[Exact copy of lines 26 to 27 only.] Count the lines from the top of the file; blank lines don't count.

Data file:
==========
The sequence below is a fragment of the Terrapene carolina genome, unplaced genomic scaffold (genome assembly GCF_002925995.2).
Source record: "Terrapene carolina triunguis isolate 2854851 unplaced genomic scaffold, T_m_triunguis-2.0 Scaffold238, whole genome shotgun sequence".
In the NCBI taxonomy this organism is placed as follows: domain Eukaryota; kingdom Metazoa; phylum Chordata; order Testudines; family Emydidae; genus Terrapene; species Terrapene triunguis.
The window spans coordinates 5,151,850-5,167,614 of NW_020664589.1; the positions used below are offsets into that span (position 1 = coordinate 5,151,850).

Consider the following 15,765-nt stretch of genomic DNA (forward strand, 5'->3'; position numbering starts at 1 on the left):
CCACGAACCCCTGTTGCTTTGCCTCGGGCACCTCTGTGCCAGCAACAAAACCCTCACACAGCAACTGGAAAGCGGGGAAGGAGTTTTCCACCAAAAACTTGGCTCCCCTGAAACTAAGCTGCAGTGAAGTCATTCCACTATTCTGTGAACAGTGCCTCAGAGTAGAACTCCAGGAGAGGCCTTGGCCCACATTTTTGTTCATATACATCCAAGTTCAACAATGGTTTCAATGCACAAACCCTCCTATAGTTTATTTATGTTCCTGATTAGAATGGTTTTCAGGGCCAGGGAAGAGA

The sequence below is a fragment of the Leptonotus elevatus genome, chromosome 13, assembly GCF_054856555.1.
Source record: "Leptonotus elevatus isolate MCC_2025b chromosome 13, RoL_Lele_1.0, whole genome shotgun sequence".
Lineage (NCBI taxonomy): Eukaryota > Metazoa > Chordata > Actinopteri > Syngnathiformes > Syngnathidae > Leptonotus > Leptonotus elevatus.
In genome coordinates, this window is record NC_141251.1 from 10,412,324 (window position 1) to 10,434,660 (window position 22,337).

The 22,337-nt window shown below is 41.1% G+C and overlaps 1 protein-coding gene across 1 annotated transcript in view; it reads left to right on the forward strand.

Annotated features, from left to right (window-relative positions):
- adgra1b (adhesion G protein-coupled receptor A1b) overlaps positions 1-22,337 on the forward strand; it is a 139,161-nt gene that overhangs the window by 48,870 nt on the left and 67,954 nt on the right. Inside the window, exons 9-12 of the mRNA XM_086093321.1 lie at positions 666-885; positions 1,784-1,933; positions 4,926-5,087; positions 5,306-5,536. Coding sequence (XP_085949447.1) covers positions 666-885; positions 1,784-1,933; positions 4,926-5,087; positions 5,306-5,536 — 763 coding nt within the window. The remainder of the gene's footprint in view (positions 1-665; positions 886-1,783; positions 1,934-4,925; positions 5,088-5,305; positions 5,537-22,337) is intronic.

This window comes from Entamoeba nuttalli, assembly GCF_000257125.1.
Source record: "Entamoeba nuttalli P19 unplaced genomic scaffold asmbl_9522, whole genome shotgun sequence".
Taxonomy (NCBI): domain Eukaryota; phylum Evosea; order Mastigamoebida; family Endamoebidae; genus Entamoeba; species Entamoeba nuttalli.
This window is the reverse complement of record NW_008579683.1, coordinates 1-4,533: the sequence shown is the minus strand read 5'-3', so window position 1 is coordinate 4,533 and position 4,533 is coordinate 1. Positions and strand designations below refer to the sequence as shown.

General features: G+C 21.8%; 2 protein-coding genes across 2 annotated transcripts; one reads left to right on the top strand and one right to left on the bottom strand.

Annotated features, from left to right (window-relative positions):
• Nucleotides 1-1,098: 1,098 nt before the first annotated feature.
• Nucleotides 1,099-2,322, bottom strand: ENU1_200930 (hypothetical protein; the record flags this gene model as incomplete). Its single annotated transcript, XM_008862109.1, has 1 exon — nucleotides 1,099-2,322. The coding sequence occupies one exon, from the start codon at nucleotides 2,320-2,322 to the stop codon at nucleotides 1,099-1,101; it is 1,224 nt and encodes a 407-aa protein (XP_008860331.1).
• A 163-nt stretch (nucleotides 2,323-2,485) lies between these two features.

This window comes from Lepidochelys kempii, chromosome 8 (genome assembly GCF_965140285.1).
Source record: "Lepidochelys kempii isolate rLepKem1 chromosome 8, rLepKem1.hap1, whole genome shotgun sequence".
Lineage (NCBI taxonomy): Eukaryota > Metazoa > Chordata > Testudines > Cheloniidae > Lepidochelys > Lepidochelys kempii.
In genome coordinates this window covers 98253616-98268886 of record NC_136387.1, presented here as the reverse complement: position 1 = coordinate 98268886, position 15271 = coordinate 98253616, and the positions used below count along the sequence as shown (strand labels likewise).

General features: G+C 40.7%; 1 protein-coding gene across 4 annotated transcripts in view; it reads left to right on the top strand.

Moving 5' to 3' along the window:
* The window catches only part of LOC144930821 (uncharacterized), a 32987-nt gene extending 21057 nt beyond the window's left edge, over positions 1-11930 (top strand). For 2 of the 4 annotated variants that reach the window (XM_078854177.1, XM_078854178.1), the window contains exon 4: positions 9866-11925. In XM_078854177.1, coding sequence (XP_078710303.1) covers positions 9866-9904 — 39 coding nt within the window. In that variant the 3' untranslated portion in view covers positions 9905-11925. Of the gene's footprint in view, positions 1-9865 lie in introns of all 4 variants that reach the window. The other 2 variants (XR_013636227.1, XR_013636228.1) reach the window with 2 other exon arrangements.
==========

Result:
In genome coordinates this window covers 98253616-98268886 of record NC_136387.1, presented here as the reverse complement: position 1 = coordinate 98268886, position 15271 = coordinate 98253616, and the positions used below count along the sequence as shown (strand labels likewise).

General features: G+C 40.7%; 1 protein-coding gene across 4 annotated transcripts in view; it reads left to right on the top strand.